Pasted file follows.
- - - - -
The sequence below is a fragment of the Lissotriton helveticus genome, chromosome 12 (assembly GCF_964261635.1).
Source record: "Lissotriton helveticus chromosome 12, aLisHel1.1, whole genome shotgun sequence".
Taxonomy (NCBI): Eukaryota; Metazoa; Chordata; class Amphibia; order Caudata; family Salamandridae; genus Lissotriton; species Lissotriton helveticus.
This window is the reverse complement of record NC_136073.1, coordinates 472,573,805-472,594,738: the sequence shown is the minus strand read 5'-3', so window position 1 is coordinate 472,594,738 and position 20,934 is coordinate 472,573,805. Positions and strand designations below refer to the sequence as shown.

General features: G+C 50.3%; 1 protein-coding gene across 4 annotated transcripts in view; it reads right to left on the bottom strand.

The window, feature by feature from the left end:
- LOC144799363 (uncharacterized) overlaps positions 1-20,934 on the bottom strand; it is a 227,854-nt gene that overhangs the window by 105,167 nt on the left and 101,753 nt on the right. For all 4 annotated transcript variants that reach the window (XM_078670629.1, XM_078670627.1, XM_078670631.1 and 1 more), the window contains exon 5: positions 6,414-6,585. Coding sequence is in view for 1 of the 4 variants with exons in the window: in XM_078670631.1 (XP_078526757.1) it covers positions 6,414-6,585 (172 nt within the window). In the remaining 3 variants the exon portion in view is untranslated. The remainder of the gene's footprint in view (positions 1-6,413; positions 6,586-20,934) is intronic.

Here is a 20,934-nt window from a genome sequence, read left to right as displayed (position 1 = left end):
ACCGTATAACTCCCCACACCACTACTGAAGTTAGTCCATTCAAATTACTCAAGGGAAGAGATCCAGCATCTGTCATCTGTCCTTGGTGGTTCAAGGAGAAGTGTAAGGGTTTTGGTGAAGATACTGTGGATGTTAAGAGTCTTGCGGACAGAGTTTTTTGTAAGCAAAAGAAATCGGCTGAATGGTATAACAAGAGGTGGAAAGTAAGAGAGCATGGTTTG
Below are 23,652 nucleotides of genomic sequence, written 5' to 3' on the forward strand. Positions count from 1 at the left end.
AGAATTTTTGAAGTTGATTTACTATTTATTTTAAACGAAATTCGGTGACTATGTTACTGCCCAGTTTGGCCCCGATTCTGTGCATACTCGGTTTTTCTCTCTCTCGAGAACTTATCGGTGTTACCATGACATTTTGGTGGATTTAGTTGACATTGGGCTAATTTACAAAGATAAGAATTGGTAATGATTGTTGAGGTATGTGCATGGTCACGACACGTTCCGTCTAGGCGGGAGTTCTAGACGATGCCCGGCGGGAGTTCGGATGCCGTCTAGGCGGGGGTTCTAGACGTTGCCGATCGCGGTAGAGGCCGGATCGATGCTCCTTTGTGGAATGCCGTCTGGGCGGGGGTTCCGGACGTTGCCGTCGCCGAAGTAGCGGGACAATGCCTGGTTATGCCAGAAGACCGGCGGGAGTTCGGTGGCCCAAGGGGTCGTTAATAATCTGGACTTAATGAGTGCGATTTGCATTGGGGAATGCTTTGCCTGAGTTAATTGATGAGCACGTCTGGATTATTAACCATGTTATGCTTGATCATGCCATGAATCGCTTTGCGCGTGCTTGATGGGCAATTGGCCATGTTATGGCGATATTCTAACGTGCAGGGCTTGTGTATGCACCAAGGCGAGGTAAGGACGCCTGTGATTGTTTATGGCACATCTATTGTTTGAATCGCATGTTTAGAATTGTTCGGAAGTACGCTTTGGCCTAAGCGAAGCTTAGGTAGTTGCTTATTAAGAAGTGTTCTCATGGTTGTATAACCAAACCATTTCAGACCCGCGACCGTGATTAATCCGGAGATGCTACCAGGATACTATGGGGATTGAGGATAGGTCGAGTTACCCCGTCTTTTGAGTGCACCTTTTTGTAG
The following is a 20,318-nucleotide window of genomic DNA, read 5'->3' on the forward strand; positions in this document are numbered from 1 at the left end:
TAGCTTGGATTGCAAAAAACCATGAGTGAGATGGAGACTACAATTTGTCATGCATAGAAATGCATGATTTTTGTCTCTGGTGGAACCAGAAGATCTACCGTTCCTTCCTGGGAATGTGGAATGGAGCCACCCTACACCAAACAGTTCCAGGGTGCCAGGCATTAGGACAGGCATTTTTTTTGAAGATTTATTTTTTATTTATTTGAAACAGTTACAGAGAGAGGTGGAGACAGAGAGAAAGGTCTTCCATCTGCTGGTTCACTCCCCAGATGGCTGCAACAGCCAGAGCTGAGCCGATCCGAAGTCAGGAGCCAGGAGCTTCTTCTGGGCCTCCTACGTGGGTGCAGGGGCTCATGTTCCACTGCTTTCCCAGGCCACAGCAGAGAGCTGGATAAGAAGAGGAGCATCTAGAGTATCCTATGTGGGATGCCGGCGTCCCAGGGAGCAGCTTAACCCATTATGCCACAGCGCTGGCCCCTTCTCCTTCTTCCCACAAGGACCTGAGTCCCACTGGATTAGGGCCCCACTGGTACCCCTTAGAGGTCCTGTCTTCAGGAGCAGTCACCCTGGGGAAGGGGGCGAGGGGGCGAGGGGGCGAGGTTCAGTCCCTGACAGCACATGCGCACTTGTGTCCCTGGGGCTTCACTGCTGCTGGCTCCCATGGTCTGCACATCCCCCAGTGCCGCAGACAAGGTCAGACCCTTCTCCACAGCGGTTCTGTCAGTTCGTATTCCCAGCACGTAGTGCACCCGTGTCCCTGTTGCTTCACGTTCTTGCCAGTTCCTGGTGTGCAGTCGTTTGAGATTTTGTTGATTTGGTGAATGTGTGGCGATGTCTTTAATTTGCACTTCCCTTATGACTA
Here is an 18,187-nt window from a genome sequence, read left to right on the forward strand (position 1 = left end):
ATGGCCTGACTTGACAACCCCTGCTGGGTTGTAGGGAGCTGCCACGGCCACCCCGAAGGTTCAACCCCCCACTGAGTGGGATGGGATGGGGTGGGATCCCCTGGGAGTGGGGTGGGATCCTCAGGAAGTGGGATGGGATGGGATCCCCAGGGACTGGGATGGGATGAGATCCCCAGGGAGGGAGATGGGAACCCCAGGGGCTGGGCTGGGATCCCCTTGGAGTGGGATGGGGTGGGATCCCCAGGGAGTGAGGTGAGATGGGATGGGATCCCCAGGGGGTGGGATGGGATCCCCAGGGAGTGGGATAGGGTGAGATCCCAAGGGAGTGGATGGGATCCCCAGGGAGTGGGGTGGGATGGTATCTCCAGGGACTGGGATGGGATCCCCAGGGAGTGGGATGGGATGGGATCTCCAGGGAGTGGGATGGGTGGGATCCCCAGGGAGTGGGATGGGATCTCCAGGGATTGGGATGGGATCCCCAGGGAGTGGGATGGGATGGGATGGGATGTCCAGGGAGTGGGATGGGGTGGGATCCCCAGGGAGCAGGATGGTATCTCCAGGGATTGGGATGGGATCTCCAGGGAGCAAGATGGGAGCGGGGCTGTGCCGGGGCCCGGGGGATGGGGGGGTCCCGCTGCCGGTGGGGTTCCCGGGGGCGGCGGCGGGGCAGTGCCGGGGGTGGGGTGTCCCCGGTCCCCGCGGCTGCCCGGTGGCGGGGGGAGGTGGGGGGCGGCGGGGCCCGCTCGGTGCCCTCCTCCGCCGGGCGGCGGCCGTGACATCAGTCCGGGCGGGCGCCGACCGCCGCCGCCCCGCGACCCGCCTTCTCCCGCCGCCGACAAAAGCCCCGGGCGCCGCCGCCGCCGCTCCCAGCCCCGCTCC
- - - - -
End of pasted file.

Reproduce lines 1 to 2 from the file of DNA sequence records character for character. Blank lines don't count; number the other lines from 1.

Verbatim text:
The sequence below is a fragment of the Lissotriton helveticus genome, chromosome 12 (assembly GCF_964261635.1).
Source record: "Lissotriton helveticus chromosome 12, aLisHel1.1, whole genome shotgun sequence".